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Author Topic: Help with information on the Nikon 300mm f/4.0  (Read 820 times)
jduncan
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« on: March 15, 2013, 06:13:52 AM »
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Hello,

I have an Nikon D600 and I need a medium telephoto, compact an relatively light that I can use with TC.
I am considering the newer version of  Nikon  300mm f/4.0.  I will use it in combination with tcs.
I am planing to use the Nikon TC-20E III and the TC-14.

Information I will like to have:
1. Any experiense will help, as images.
2. Autofocusing with the TCs.
3. Sharpness with the TCs.

I did saw this ones : http://www.pbase.com/ronnie_14187/image/57655589

But I will like to have some hands on  experience.  The Nikon 80-400 and the sigma's 120-400 are heavier and I belive they will have less resolution at long distance than the pure 300mm  and I hope that at 400mm the 300mm  +tc will be competitive with them.

Please let me know  your experiences.

Best regards,

J. Duncan
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BernardLanguillier
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« Reply #1 on: March 15, 2013, 06:24:51 AM »
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I used to have a copy but sold it. The tripod foot never worked for me (but it seems that some of the replacements really help with that) and the lack of VR forced me to use too high ISOs for my liking.

This being said it is very good optically by itself, but I was not super impressed by the results with the tele converters. Judging from its excellent MTF graphs at 400mm I would not rule out the new 80-400 without a test.

Cheers,
Bernard
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Kerry L
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« Reply #2 on: March 16, 2013, 06:16:47 AM »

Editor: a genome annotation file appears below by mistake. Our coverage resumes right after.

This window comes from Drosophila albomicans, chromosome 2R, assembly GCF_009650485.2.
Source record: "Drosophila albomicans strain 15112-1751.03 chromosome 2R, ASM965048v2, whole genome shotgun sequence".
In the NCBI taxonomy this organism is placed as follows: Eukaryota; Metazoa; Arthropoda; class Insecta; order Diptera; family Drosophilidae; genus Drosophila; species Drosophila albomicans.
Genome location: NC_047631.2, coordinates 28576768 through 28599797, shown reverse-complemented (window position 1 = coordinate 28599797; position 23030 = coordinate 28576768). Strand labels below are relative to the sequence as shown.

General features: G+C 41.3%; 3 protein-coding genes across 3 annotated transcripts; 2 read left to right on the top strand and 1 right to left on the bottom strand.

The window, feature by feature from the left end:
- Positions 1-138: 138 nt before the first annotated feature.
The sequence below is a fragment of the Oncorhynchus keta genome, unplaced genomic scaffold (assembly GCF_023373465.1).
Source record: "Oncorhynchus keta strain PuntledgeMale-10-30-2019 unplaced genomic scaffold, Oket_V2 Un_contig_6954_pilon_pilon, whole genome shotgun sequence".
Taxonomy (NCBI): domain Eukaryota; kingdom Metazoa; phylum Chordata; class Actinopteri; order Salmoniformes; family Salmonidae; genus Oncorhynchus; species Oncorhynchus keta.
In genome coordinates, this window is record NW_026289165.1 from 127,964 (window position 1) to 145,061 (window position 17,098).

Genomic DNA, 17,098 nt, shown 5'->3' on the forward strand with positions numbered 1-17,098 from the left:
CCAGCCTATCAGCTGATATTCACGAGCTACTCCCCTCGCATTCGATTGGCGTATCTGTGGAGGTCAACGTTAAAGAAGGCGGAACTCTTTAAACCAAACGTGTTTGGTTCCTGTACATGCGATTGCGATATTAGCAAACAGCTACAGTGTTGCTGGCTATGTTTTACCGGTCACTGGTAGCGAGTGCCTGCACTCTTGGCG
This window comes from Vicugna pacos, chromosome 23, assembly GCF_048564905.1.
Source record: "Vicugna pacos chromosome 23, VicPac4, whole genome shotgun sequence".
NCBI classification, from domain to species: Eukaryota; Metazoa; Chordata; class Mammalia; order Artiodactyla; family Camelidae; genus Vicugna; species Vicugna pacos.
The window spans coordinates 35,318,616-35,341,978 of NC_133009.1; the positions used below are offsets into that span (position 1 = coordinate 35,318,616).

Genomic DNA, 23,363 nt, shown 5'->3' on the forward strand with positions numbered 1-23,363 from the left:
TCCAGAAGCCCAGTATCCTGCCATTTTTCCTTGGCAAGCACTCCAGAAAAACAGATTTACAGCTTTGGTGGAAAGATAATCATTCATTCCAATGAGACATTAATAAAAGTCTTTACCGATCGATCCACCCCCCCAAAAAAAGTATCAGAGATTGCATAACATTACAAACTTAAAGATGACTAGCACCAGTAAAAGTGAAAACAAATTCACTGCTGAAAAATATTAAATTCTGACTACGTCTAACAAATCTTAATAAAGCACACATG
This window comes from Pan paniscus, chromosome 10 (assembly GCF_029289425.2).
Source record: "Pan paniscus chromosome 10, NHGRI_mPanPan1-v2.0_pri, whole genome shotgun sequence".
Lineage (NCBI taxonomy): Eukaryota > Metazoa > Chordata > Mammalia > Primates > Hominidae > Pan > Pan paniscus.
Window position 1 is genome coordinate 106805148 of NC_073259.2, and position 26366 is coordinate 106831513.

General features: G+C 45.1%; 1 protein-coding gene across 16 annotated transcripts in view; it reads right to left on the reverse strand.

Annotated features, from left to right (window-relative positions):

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Hi,
You don't mention what type of photography you plan to use the 300 f4 for. I use it for both my work, industrial work (destined for technical books, exhibits and manuals), and for landscapes for my wall and website. The end product needs to part of your equation. Printed to 17"x 22" and you likely won't see any difference from any of the lenses that you've mentioned.

Use of a tripod and MLU (and use of a cable release not the self timer) will make a big difference in sharpness over hand held or a monopod,

The tripod foot can be replaced, however the aftermarket ones are very expensive; making other "expensive lens" alternatives more price competitive. The cost of the RRS replacement will go a long way to paying for a better head or about 1/2 the cost of a bigger carbon tripod.

You should also look at the TC specs, the TC20E iii is listed as "auto focus not available" for the 300 f4 as is the TC17e, I believe.

I use the 300 f4 and the TC14E ii, its reasonably sharp. I don't pay too much attention to MTF graphs and other "pixel peeping" tests. Not that there's anything wrong with them, it's just that real life use is more telling. A lot can be over come especially using Clarity.

The D600 won't match MFDB, not matter which lens you end up buying. Work backwards from the end use of your images. Renting is a good way to be sure that you'll make the best choice given your needs.
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jduncan
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« Reply #3 on: March 16, 2013, 10:42:58 AM »
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Hi,
You don't mention what type of photography you plan to use the 300 f4 for. I use it for both my work, industrial work (destined for technical books, exhibits and manuals), and for landscapes for my wall and website. The end product needs to part of your equation. Printed to 17"x 22" and you likely won't see any difference from any of the lenses that you've mentioned.

Use of a tripod and MLU (and use of a cable release not the self timer) will make a big difference in sharpness over hand held or a monopod,